Three Soviet warships steamed into the Norfolk Naval Base today for a five-day good-will visit that will include cookouts, sightseeing tours and shopping sprees.
The visit to the Navy's largest base is the second time since World War II that Soviet warships have docked in the United States. Three Soviet vessels visited Boston harbor in 1975.
The guided-missile cruiser Marshal Ustinov, the destroyer Otlichny and the oiler Genrikh Gasanov docked at Pier 7 about 8:30 a.m. after exchanging 21-gun salutes with Ft. Monroe at the entrance to the Hampton Roads harbor.
"They're sharp-looking. The sailors look good," said U.S. Navy Lt. Cmdr. John Lloyd as he watched from the pier. "They did an impressive job of ship handling when they reached the pier."
The 1,100 Soviet sailors will spend much of their time mingling with sailors at the base.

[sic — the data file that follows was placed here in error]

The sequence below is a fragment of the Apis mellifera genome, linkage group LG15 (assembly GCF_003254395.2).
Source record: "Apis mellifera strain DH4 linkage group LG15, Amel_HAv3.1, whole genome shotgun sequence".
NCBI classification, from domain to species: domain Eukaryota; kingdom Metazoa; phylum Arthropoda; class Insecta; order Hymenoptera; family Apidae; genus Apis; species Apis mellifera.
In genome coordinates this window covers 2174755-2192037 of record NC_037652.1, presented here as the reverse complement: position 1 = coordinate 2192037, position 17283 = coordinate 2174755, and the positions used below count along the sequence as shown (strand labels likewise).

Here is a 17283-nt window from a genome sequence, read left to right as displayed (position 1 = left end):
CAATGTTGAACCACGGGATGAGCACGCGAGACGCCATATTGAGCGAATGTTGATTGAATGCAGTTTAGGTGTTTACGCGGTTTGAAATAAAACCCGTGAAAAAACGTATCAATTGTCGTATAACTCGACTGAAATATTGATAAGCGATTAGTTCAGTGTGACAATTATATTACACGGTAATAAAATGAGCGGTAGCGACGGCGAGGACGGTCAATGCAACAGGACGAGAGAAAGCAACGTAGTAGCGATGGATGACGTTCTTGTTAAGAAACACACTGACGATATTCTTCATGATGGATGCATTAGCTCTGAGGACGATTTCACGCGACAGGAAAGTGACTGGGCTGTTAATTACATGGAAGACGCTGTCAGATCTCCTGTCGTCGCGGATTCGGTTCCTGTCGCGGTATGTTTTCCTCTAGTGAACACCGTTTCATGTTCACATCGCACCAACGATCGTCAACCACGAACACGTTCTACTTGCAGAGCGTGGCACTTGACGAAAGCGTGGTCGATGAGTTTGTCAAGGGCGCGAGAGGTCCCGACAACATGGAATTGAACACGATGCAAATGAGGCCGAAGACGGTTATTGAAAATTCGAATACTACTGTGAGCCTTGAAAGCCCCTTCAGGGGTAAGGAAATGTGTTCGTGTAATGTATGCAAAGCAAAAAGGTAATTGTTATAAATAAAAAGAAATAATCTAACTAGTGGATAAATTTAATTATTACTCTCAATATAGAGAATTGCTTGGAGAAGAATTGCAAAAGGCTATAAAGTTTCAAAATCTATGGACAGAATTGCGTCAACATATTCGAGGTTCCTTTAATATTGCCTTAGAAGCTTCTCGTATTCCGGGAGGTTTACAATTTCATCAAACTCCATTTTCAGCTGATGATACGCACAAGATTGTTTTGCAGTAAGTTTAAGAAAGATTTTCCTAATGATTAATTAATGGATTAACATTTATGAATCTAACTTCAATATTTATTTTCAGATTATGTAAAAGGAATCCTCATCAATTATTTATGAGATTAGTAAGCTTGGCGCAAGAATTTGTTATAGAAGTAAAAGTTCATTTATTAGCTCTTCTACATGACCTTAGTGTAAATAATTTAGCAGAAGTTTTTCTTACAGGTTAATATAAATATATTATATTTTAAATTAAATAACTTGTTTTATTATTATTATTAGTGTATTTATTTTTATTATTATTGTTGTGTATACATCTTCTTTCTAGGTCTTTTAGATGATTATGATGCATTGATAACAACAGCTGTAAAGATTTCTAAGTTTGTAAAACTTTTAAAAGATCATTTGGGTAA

"They're going to have barbecues, cookouts," said Capt. Paul W. Hanley, an Atlantic Fleet spokesman. "We expect there will be quite a lot of person-to-person contact."
The Soviet sailors will tour the Navy base, eat at a pizza parlor and McDonald's, visit a shopping mall and grocery and hardware stores and take a bus trip to the Busch Gardens amusement park in Williamsburg.
The Soviets will reciprocate the hospitality by opening two of the ships to visitors and offering performances by a song-and-dance troupe.
Next month, three Navy ships will visit the Soviet Black Sea port of Sevastopol.
The exchange program was arranged last summer when Marshal Sergei Akhromeyev, the Soviet chief of staff, visited the United States as the guest of Adm. William J. Crowe Jr., chairman of the Joint Chiefs of Staff.